NEW YORK—In the dark she still looks good. The mystery and magnetism linger until dawn, and then you slowly see the lines and the harshness. Like a lady of the night who has smoked 10,000 cigarettes, the coming of the light is the enemy. New York ain’t what she used to be, that’s for sure. She’s a tired old place, with the upper-class vertical living gone to seed, and the honky-tonk fun side of the city gentrified and made boring. Michael Bloomberg as mayor did his best to ruin the glamour of the city, allowing glass behemoths to make the Chrysler Building, one of the world’s monuments to architectural brilliance, be buried amidst glass monstrosities. Bloomberg was and is a lowlife who knows how to count to 50 billion but couldn’t tell you Admiral Nelson’s Christian name if his miserable life depended on it. The present mayor, de Blasio, is a lowlife wop without the billions.

What happens in the sky is felt in the streets below. The once-exclusive Vanderbilt Avenue, where stores sold expensive tennis gear and hunting shotguns, is now a dark and dreary place, and just as well. The Vanderbilt was the hotel where the swells met—under the clock—since before Fitzgerald’s time and long past Taki’s. It was gone with the wind when Bloomberg types descended on the city like the northern jackals who went down south.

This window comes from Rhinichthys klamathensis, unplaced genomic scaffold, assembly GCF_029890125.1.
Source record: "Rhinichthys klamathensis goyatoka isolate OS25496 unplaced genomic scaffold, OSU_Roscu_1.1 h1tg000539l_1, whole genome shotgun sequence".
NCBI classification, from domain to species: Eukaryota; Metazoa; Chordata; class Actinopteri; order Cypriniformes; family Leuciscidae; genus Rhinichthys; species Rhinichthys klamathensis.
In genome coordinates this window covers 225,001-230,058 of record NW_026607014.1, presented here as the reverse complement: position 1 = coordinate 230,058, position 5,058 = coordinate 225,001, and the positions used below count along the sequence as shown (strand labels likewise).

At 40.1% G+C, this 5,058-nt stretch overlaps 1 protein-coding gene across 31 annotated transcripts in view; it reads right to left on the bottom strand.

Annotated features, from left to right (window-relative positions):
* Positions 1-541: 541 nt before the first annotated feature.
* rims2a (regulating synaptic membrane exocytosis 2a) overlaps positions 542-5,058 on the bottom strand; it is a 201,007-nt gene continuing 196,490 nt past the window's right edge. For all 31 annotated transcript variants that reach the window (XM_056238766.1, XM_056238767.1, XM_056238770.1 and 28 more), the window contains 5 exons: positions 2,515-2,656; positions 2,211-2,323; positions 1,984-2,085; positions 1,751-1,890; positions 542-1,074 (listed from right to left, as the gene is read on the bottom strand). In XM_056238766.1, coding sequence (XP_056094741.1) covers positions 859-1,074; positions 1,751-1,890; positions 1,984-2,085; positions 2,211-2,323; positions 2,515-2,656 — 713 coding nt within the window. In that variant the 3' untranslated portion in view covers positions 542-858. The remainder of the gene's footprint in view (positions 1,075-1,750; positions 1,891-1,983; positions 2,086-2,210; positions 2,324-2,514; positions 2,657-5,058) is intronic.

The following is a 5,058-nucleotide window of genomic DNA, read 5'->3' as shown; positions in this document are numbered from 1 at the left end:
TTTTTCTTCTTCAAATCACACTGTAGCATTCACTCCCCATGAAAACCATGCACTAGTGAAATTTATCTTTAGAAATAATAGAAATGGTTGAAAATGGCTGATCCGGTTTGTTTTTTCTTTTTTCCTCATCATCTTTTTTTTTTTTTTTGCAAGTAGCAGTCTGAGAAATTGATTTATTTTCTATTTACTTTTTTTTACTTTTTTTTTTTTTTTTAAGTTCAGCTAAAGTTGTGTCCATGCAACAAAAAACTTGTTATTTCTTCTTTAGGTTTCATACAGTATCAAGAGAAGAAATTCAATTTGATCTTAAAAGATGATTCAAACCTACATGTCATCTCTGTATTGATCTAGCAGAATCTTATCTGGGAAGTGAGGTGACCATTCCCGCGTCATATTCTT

RTWT

07 Oct 2018

An Interesting Anniverary

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My 1983 arrest photo, taken at 4 in the morning. I look tired and disgruntled.

I’m a Baby Boomer and consequently, at this point, a geezer. My original Yale class arrived with short hair, wearing jackets and ties, at a non-coeducated Yale featuring strict parietal hours (meaning no girls in your room after 10 PM). I was, by the merest of accidents, at Woodstock.